Advertisement: open in new window
Morale across the armed forces has dropped significantly in the past two years, according to new figures.
Half of the UK’s military personnel believe that morale is “low” in their service, up from a third two years ago, an employee survey for the Ministry of Defence (MoD) has found.
Only 6 per cent of officers and 16 per cent of troops felt that engagement was “high,” representing a fall from 22 per cent and 25 per cent respectively in 2010.
The figures come as the country’s armed forces face a wave of redundancies, which include a headcount reduction of 20,000 in the Army. The government is aiming to cut 8 per cent from the defence budget, following the strategic defence and security review in 2010.
The latest annual ‘survey of attitudes’ found that across the different services, the greatest number of personnel reporting low morale was in the RAF, at 59 per cent. This was up from 49 per cent in 2011, but a slight decrease from the 62 per cent recorded in 2011.
In the Army, 63 per cent of officers rated morale as low, compared to 43 per cent of other ranks. In the Royal Navy, only 5 per cent of officers and 8 per cent of troops said that morale was high.
Shadow defence secretary Jim Murphy claimed that the figures were a “terrible reflection” of the government's defence policy.
“A botched review and cuts to vital support have made our forces feel under-valued and over-stretched,” he explained.
“Cutting the Army by 20,000 while we have so many of our forces serving in Afghanistan is a real blow,” said Murphy, adding that such difficult choices should be made “with respect not recklessness”.
However, the MoD said that “tough decisions” had to be taken regarding the defence budget and the size of the country’s military.
“Any change like this is bound to create uncertainty, but the resilience of our personnel should not be underestimated,” insisted defence minister Peter Luff.
“We are nearing the end of a very difficult period in defence and hope to see morale slowly recovering over the next couple of years. Our armed forces remain focused on doing their job, whether it is in Afghanistan or at home in the UK for the Olympics.”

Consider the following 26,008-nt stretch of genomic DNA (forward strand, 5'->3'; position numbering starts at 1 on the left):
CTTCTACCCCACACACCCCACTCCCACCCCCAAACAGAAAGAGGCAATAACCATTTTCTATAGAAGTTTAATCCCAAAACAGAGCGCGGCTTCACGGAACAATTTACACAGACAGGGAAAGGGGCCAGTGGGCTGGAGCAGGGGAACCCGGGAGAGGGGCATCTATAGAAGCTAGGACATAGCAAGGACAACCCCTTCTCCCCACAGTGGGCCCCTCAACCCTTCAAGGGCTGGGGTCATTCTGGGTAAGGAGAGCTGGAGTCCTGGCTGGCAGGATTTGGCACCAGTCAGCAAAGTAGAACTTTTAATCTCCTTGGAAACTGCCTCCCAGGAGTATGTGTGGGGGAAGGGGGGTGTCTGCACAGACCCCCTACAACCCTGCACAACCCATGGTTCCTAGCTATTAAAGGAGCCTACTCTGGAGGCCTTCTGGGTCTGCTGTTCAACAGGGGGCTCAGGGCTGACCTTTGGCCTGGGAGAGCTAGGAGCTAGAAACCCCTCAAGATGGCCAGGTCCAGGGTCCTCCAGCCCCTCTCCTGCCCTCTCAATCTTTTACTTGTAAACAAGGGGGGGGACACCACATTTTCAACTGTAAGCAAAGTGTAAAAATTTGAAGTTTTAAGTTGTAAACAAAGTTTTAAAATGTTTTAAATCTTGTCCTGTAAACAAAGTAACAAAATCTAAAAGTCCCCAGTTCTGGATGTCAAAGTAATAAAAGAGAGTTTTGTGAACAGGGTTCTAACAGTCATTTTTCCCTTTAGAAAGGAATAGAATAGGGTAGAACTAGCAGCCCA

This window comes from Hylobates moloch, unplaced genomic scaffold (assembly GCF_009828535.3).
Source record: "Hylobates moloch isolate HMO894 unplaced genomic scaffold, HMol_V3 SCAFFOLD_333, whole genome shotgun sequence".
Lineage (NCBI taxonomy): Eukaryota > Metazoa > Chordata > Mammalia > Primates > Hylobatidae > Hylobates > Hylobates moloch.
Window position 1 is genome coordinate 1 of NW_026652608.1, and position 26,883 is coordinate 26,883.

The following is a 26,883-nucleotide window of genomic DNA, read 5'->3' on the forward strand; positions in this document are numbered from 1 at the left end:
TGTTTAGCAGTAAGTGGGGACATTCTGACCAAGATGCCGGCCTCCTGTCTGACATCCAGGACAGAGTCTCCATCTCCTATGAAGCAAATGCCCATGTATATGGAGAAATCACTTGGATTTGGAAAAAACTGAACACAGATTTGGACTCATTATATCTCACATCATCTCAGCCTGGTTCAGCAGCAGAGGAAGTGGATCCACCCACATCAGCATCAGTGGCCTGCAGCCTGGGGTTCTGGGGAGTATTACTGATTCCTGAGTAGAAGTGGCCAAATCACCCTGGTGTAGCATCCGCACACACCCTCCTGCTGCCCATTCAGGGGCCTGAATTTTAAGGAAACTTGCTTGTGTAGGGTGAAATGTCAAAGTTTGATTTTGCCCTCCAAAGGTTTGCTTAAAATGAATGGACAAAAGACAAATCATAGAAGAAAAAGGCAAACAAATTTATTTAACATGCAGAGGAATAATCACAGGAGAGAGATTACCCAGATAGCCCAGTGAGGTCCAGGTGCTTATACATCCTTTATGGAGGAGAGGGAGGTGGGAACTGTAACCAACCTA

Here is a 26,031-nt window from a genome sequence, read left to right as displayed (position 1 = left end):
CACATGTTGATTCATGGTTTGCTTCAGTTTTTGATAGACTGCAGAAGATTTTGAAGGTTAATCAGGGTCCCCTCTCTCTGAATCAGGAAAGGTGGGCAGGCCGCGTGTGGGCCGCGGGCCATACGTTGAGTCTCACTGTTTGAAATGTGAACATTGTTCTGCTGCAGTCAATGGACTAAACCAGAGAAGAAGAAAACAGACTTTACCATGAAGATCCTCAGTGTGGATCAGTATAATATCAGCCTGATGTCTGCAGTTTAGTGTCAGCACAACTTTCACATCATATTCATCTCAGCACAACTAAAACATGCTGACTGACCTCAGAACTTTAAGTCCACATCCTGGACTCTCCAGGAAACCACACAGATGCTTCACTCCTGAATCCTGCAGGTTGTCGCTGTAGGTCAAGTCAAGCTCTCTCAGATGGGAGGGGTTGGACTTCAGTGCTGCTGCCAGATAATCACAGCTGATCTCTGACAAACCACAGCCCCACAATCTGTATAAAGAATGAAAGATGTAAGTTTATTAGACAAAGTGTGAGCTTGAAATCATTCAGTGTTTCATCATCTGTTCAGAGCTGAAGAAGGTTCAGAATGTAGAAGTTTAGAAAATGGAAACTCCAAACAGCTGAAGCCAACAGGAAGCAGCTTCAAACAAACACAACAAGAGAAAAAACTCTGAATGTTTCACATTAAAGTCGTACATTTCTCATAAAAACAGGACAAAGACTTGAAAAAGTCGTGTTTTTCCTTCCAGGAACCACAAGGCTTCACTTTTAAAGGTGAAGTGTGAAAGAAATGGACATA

There is an old saying, That in peacetime we train for War.... The Strong shall Live and the Weak will Die....Our Future looks on the decline...
Dear Mr Shadow defence secretary Jim Murphy if your party hadn't squandered away the money in the good times maybe the Army wouldn't be facing such cuts!
I think the title of the article should say UK Armed Forces not Army
Having been in the army years ago and subsiquently in both public and the private sector I see the problem like this. Every organisation needs to have a goal and reason for being , be that to have the best selling product or service , or to carry out a public service as described in their business statement. In the 80s, for the Army it was all about defending the Western democracies from teh Soviet Union. Today we have our role as a NATO partner, our commitment to ,well, exactly what I'm not sure in Afghanistan and the defence of British subjects such as those in the Falklands. Th emission statement doesn't exist and resources are very stretched for the wide variety of , aid, peace keeping , offensive operations the Armed Services are required to deal with. Add to this th eincreased length of operational tours, the constant stress on soldiers due to lack of personal on those tours and inadequate pay, and you have all the recipie for rock bottom moral. <br/>If anyone now woudl ask me if they think they shoudl join the army I woudl say unles you get a trade and keep out of the firing line , then , no , don't touch it with a barge pole.
.... What really should not be underestimated is the indifference and cynicism of the politicians, like Luff, behind this.